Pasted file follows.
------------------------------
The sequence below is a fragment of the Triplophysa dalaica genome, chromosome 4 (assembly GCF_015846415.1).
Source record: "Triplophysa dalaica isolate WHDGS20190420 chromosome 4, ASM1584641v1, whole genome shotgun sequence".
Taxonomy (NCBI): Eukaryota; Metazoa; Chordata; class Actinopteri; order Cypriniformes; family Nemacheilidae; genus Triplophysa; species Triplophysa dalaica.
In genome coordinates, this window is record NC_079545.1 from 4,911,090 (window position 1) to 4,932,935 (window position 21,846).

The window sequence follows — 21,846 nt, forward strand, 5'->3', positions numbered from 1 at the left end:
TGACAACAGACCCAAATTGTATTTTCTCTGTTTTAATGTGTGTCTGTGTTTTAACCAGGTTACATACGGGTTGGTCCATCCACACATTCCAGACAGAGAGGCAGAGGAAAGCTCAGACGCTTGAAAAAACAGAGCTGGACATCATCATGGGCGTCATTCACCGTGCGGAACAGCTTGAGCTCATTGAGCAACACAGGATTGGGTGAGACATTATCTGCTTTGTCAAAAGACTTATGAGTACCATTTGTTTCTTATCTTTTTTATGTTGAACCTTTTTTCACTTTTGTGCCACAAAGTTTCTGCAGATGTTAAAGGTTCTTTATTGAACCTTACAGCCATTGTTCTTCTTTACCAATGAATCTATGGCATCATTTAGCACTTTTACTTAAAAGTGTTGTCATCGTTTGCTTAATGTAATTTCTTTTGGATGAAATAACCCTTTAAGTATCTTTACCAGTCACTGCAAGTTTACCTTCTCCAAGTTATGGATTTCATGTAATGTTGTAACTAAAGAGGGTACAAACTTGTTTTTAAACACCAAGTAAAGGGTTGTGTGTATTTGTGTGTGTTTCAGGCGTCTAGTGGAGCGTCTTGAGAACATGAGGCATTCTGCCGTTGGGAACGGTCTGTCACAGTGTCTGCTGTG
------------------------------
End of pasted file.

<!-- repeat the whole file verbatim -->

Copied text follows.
The sequence below is a fragment of the Triplophysa dalaica genome, chromosome 4 (assembly GCF_015846415.1).
Source record: "Triplophysa dalaica isolate WHDGS20190420 chromosome 4, ASM1584641v1, whole genome shotgun sequence".
Taxonomy (NCBI): Eukaryota; Metazoa; Chordata; class Actinopteri; order Cypriniformes; family Nemacheilidae; genus Triplophysa; species Triplophysa dalaica.
In genome coordinates, this window is record NC_079545.1 from 4,911,090 (window position 1) to 4,932,935 (window position 21,846).

The window sequence follows — 21,846 nt, forward strand, 5'->3', positions numbered from 1 at the left end:
TGACAACAGACCCAAATTGTATTTTCTCTGTTTTAATGTGTGTCTGTGTTTTAACCAGGTTACATACGGGTTGGTCCATCCACACATTCCAGACAGAGAGGCAGAGGAAAGCTCAGACGCTTGAAAAAACAGAGCTGGACATCATCATGGGCGTCATTCACCGTGCGGAACAGCTTGAGCTCATTGAGCAACACAGGATTGGGTGAGACATTATCTGCTTTGTCAAAAGACTTATGAGTACCATTTGTTTCTTATCTTTTTTATGTTGAACCTTTTTTCACTTTTGTGCCACAAAGTTTCTGCAGATGTTAAAGGTTCTTTATTGAACCTTACAGCCATTGTTCTTCTTTACCAATGAATCTATGGCATCATTTAGCACTTTTACTTAAAAGTGTTGTCATCGTTTGCTTAATGTAATTTCTTTTGGATGAAATAACCCTTTAAGTATCTTTACCAGTCACTGCAAGTTTACCTTCTCCAAGTTATGGATTTCATGTAATGTTGTAACTAAAGAGGGTACAAACTTGTTTTTAAACACCAAGTAAAGGGTTGTGTGTATTTGTGTGTGTTTCAGGCGTCTAGTGGAGCGTCTTGAGAACATGAGGCATTCTGCCGTTGGGAACGGTCTGTCACAGTGTCTGCTGTG